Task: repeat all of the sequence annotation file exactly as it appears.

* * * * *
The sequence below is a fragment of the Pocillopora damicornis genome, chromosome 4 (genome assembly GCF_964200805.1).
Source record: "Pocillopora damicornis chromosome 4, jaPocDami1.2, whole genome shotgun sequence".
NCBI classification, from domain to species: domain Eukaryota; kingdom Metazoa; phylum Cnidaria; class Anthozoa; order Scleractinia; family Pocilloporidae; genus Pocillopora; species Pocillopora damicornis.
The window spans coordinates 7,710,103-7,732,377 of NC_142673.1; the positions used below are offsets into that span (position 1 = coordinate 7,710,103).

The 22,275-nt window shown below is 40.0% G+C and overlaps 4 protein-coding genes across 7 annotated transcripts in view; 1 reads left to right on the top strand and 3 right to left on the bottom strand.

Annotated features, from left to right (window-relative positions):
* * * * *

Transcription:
The sequence below is a fragment of the Pocillopora damicornis genome, chromosome 4 (genome assembly GCF_964200805.1).
Source record: "Pocillopora damicornis chromosome 4, jaPocDami1.2, whole genome shotgun sequence".
NCBI classification, from domain to species: domain Eukaryota; kingdom Metazoa; phylum Cnidaria; class Anthozoa; order Scleractinia; family Pocilloporidae; genus Pocillopora; species Pocillopora damicornis.
The window spans coordinates 7,710,103-7,732,377 of NC_142673.1; the positions used below are offsets into that span (position 1 = coordinate 7,710,103).

The 22,275-nt window shown below is 40.0% G+C and overlaps 4 protein-coding genes across 7 annotated transcripts in view; 1 reads left to right on the top strand and 3 right to left on the bottom strand.

Annotated features, from left to right (window-relative positions):